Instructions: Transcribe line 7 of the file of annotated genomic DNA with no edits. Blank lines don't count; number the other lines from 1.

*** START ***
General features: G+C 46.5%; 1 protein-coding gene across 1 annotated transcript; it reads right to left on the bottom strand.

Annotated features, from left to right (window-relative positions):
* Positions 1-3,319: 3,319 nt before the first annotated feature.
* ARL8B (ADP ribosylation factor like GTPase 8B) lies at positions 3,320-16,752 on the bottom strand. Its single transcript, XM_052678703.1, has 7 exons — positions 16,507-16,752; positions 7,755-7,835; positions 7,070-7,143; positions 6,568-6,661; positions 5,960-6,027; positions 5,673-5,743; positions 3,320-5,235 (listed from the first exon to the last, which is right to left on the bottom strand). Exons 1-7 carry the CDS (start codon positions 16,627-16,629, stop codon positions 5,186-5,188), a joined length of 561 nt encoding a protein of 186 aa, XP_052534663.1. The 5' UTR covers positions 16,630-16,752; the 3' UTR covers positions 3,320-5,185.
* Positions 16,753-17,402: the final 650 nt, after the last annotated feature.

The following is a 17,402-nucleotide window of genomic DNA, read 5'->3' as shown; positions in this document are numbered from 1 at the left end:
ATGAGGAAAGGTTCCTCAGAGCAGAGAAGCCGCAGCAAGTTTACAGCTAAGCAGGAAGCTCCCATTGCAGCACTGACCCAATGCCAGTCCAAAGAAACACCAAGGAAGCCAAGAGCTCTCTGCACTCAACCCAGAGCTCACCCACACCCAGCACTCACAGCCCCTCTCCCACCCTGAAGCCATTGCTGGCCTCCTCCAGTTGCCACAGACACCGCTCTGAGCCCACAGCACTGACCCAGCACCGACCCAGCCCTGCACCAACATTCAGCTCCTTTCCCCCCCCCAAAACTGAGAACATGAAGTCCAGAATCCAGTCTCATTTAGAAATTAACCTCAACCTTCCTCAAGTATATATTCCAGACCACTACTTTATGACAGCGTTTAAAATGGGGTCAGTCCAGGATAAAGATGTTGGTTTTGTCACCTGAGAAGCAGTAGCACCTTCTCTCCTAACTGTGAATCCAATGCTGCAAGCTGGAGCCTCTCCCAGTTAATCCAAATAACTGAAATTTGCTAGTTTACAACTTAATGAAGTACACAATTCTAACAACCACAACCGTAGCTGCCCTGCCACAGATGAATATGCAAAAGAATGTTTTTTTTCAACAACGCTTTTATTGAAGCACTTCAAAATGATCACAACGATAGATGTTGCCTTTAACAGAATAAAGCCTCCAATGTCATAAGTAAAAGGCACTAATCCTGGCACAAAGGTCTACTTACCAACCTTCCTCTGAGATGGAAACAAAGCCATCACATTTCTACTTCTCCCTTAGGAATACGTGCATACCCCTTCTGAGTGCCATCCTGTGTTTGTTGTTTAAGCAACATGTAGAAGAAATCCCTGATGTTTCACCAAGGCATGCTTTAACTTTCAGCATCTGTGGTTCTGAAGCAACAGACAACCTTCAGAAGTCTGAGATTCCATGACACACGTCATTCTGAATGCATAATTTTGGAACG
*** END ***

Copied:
ATGAGGAAAGGTTCCTCAGAGCAGAGAAGCCGCAGCAAGTTTACAGCTAAGCAGGAAGCTCCCATTGCAGCACTGACCCAATGCCAGTCCAAAGAAACACCAAGGAAGCCAAGAGCTCTCTGCACTCAACCCAGAGCTCACCCACACCCAGCACTCACAGCCCCTCTCCCACCCTGAAGCCATTGCTGGCCTCCTCCAGTTGCCACAGACACCGCTCTGAGCCCACAGCACTGACCCAGCACCGACCCAGCCCTGCACCAACATTCAGCTCCTTTCCCCCCCCCAAAACTGAGAACATGAAGTCCAGAATCCAGTCTCATTTAGAAATTAACCTCAACCTTCCTCAAGTATATATTCCAGACCACTACTTTATGACAGCGTTTAAAATGGGGTCAGTCCAGGATAAAGATGTTGGTTTTGTCACCTGAGAAGCAGTAGCACCTTCTCTCCTAACTGTGAATCCAATGCTGCAAGCTGGAGCCTCTCCCAGTTAATCCAAATAACTGAAATTTGCTAGTTTACAACTTAATGAAGTACACAATTCTAACAACCACAACCGTAGCTGCCCTGCCACAGATGAATATGCAAAAGAATGTTTTTTTTCAACAACGCTTTTATTGAAGCACTTCAAAATGATCACAACGATAGATGTTGCCTTTAACAGAATAAAGCCTCCAATGTCATAAGTAAAAGGCACTAATCCTGGCACAAAGGTCTACTTACCAACCTTCCTCTGAGATGGAAACAAAGCCATCACATTTCTACTTCTCCCTTAGGAATACGTGCATACCCCTTCTGAGTGCCATCCTGTGTTTGTTGTTTAAGCAACATGTAGAAGAAATCCCTGATGTTTCACCAAGGCATGCTTTAACTTTCAGCATCTGTGGTTCTGAAGCAACAGACAACCTTCAGAAGTCTGAGATTCCATGACACACGTCATTCTGAATGCATAATTTTGGAACG